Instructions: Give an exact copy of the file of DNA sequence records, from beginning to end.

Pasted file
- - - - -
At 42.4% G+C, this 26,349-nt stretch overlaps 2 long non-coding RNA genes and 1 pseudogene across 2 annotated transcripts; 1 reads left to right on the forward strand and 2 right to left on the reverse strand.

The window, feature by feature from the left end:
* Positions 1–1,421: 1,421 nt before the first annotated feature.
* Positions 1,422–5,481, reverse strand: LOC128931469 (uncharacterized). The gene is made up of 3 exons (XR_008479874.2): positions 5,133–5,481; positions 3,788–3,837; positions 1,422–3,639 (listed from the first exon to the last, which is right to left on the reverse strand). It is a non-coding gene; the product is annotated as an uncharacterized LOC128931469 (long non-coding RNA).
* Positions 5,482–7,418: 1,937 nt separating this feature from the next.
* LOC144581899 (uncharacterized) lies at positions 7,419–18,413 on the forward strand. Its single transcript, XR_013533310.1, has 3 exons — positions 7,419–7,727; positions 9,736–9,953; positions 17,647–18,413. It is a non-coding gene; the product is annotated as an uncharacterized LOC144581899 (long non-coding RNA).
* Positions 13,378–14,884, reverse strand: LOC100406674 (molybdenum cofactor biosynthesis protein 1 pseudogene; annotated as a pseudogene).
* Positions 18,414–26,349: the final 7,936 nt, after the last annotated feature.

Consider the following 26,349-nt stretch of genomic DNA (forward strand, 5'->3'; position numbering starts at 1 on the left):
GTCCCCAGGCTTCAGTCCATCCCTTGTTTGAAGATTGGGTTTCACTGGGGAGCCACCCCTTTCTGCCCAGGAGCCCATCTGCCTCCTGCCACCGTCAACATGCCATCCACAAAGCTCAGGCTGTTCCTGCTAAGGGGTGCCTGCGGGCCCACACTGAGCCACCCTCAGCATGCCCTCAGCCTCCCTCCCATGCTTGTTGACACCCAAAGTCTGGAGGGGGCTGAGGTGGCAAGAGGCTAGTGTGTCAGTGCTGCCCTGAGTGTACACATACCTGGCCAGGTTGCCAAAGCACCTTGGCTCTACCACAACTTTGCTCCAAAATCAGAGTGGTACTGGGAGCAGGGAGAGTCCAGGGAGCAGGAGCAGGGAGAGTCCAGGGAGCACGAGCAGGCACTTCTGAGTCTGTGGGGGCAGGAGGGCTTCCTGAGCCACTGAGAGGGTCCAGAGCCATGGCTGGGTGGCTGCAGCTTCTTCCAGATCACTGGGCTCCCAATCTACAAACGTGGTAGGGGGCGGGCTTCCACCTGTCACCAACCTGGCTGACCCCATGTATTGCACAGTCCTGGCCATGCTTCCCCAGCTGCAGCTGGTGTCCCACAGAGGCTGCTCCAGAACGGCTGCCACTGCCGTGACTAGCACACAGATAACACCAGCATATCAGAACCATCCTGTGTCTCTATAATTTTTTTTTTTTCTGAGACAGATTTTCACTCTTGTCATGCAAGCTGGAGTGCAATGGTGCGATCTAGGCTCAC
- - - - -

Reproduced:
At 42.4% G+C, this 26,349-nt stretch overlaps 2 long non-coding RNA genes and 1 pseudogene across 2 annotated transcripts; 1 reads left to right on the forward strand and 2 right to left on the reverse strand.

The window, feature by feature from the left end:
* Positions 1–1,421: 1,421 nt before the first annotated feature.
* Positions 1,422–5,481, reverse strand: LOC128931469 (uncharacterized). The gene is made up of 3 exons (XR_008479874.2): positions 5,133–5,481; positions 3,788–3,837; positions 1,422–3,639 (listed from the first exon to the last, which is right to left on the reverse strand). It is a non-coding gene; the product is annotated as an uncharacterized LOC128931469 (long non-coding RNA).
* Positions 5,482–7,418: 1,937 nt separating this feature from the next.
* LOC144581899 (uncharacterized) lies at positions 7,419–18,413 on the forward strand. Its single transcript, XR_013533310.1, has 3 exons — positions 7,419–7,727; positions 9,736–9,953; positions 17,647–18,413. It is a non-coding gene; the product is annotated as an uncharacterized LOC144581899 (long non-coding RNA).
* Positions 13,378–14,884, reverse strand: LOC100406674 (molybdenum cofactor biosynthesis protein 1 pseudogene; annotated as a pseudogene).
* Positions 18,414–26,349: the final 7,936 nt, after the last annotated feature.

Consider the following 26,349-nt stretch of genomic DNA (forward strand, 5'->3'; position numbering starts at 1 on the left):
GTCCCCAGGCTTCAGTCCATCCCTTGTTTGAAGATTGGGTTTCACTGGGGAGCCACCCCTTTCTGCCCAGGAGCCCATCTGCCTCCTGCCACCGTCAACATGCCATCCACAAAGCTCAGGCTGTTCCTGCTAAGGGGTGCCTGCGGGCCCACACTGAGCCACCCTCAGCATGCCCTCAGCCTCCCTCCCATGCTTGTTGACACCCAAAGTCTGGAGGGGGCTGAGGTGGCAAGAGGCTAGTGTGTCAGTGCTGCCCTGAGTGTACACATACCTGGCCAGGTTGCCAAAGCACCTTGGCTCTACCACAACTTTGCTCCAAAATCAGAGTGGTACTGGGAGCAGGGAGAGTCCAGGGAGCAGGAGCAGGGAGAGTCCAGGGAGCACGAGCAGGCACTTCTGAGTCTGTGGGGGCAGGAGGGCTTCCTGAGCCACTGAGAGGGTCCAGAGCCATGGCTGGGTGGCTGCAGCTTCTTCCAGATCACTGGGCTCCCAATCTACAAACGTGGTAGGGGGCGGGCTTCCACCTGTCACCAACCTGGCTGACCCCATGTATTGCACAGTCCTGGCCATGCTTCCCCAGCTGCAGCTGGTGTCCCACAGAGGCTGCTCCAGAACGGCTGCCACTGCCGTGACTAGCACACAGATAACACCAGCATATCAGAACCATCCTGTGTCTCTATAATTTTTTTTTTTTCTGAGACAGATTTTCACTCTTGTCATGCAAGCTGGAGTGCAATGGTGCGATCTAGGCTCAC